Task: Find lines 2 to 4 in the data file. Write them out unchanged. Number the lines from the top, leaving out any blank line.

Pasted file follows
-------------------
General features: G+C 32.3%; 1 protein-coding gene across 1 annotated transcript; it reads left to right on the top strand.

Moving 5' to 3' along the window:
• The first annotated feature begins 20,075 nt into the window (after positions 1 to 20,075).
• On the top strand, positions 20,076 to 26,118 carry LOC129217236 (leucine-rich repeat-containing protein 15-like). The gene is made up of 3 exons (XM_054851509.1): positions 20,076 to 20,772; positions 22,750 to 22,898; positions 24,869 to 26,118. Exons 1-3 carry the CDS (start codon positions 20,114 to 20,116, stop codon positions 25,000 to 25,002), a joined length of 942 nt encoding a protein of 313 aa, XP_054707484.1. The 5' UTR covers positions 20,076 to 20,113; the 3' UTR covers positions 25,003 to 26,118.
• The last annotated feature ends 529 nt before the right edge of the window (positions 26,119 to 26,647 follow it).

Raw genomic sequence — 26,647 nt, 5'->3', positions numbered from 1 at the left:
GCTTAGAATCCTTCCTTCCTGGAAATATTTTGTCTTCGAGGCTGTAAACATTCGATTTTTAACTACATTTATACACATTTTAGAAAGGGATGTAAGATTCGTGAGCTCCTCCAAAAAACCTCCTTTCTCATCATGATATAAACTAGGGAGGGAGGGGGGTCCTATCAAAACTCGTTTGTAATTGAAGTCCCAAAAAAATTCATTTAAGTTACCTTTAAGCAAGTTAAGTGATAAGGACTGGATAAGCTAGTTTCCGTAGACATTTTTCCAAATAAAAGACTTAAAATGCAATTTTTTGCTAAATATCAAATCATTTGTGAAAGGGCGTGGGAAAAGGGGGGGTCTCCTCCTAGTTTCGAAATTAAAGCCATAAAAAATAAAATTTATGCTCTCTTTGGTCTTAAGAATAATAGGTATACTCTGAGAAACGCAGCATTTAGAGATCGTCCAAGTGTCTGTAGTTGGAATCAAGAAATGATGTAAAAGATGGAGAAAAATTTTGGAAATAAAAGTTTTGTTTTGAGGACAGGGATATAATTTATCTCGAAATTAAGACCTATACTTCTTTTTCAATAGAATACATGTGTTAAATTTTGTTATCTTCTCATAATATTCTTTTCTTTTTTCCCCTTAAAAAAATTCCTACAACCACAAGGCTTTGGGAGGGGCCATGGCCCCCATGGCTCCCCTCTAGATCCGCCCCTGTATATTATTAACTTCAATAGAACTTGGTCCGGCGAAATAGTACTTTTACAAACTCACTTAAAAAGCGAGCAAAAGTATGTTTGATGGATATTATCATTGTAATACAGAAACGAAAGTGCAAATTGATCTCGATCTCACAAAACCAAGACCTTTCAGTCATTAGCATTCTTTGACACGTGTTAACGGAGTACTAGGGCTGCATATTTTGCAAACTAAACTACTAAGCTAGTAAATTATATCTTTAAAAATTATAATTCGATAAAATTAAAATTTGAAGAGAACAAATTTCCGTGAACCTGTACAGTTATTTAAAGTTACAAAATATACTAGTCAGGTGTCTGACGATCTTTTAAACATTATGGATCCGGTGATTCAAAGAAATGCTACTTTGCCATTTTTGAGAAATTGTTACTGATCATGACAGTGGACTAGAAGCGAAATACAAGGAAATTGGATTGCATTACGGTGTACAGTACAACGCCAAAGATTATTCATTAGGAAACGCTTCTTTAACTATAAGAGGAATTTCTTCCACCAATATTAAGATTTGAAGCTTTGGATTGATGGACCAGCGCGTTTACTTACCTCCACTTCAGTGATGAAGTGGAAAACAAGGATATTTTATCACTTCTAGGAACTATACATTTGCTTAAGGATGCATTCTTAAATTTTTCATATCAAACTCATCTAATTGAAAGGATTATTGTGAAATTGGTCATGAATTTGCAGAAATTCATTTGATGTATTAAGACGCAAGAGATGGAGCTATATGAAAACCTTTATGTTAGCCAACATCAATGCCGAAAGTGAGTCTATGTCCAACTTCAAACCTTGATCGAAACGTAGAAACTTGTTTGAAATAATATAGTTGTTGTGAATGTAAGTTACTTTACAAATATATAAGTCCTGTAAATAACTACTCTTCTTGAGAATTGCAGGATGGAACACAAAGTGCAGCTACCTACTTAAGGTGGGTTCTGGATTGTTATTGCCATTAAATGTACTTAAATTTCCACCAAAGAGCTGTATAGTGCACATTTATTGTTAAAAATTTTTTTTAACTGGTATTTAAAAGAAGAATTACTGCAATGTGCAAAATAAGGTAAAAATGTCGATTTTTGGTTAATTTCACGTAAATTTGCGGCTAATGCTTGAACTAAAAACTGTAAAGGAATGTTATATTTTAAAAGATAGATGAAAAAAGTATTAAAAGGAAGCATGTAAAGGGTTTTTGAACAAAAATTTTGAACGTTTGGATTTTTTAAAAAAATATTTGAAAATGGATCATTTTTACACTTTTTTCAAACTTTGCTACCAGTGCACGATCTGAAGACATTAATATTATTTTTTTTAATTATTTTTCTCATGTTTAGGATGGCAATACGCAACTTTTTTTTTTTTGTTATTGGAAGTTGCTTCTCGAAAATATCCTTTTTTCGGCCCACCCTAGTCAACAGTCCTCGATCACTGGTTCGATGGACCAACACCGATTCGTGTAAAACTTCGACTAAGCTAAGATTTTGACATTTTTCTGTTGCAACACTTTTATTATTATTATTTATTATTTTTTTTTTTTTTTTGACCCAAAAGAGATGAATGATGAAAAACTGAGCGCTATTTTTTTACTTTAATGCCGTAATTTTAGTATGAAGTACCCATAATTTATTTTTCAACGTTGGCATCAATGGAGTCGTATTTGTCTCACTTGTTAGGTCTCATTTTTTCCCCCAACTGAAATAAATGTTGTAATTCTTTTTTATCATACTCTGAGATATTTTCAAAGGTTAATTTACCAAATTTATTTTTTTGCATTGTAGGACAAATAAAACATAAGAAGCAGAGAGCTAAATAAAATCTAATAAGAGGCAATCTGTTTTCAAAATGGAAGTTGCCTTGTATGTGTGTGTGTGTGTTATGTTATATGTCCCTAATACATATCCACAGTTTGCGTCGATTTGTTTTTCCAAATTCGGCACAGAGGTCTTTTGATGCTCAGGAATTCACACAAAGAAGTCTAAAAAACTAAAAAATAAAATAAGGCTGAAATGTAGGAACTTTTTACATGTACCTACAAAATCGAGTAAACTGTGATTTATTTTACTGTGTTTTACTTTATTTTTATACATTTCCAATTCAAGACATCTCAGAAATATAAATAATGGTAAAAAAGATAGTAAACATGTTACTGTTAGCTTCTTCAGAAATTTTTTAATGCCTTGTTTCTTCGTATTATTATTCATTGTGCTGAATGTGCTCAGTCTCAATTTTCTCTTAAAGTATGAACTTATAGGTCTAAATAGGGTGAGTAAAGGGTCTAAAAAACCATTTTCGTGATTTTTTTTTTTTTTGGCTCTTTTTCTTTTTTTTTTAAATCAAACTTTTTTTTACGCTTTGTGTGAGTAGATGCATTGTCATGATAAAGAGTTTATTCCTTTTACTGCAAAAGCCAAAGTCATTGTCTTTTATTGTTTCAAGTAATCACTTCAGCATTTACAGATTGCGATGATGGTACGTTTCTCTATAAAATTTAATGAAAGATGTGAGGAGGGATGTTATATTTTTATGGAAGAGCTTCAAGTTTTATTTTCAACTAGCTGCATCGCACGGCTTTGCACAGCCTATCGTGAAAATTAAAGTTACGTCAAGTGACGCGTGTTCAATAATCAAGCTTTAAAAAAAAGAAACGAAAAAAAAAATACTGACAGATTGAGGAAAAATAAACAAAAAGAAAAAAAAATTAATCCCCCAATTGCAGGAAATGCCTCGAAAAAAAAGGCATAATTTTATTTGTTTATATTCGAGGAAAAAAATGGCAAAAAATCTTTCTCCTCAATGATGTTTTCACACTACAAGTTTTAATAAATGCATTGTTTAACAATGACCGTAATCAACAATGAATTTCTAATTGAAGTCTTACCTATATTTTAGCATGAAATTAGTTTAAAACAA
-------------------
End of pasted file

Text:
Moving 5' to 3' along the window:
• The first annotated feature begins 20,075 nt into the window (after positions 1 to 20,075).
• On the top strand, positions 20,076 to 26,118 carry LOC129217236 (leucine-rich repeat-containing protein 15-like). The gene is made up of 3 exons (XM_054851509.1): positions 20,076 to 20,772; positions 22,750 to 22,898; positions 24,869 to 26,118. Exons 1-3 carry the CDS (start codon positions 20,114 to 20,116, stop codon positions 25,000 to 25,002), a joined length of 942 nt encoding a protein of 313 aa, XP_054707484.1. The 5' UTR covers positions 20,076 to 20,113; the 3' UTR covers positions 25,003 to 26,118.